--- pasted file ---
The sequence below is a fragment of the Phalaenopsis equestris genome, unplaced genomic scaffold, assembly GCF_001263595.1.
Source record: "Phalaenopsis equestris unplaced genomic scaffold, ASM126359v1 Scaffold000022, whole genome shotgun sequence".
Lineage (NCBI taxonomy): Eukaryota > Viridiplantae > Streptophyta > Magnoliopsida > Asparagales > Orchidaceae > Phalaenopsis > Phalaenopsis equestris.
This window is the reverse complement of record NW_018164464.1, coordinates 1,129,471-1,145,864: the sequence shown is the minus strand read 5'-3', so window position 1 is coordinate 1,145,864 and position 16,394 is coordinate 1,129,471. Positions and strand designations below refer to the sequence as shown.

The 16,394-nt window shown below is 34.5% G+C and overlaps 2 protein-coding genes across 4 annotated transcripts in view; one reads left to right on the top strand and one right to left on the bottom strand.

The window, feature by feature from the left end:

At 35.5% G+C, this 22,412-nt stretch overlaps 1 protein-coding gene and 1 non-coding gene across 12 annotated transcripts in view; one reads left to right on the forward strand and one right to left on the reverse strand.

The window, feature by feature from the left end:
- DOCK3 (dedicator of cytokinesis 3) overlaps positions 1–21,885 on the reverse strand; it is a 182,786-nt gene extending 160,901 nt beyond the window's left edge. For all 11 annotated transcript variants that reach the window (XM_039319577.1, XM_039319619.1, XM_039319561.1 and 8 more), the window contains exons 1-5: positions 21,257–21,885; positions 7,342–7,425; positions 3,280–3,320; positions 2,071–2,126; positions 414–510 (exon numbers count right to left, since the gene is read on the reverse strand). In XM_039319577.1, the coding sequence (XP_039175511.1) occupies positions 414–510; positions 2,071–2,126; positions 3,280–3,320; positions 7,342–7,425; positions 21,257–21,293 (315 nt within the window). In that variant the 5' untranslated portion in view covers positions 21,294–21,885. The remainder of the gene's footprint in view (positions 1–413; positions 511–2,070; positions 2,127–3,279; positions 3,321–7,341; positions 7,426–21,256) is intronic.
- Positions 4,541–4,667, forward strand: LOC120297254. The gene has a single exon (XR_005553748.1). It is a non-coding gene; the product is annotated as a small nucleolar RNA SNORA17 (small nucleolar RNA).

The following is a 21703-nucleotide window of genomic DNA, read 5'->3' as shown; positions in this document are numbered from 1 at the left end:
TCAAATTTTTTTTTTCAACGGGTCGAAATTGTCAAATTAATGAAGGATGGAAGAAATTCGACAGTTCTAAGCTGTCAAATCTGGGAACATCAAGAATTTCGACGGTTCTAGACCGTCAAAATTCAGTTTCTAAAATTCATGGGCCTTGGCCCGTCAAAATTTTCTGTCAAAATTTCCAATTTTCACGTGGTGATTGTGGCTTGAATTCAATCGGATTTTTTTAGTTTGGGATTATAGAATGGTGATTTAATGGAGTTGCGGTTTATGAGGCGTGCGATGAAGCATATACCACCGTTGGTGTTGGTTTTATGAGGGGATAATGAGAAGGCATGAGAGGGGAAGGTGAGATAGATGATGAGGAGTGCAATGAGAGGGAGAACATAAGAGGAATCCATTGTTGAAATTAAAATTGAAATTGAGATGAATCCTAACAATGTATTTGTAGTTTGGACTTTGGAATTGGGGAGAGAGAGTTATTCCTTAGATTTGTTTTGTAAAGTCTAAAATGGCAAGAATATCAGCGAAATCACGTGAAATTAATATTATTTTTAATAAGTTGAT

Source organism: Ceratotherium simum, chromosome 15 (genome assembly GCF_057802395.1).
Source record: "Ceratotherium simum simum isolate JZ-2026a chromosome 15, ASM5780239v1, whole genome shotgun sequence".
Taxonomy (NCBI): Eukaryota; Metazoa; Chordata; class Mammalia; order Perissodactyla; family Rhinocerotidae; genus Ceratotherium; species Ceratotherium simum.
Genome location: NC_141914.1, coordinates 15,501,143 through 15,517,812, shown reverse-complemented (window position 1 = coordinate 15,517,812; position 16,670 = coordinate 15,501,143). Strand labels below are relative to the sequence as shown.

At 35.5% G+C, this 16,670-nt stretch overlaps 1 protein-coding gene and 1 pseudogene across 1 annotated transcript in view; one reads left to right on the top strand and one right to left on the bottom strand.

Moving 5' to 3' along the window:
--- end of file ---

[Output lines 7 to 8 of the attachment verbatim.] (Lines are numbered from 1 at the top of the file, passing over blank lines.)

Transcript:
At 35.5% G+C, this 22,412-nt stretch overlaps 1 protein-coding gene and 1 non-coding gene across 12 annotated transcripts in view; one reads left to right on the forward strand and one right to left on the reverse strand.

The window, feature by feature from the left end: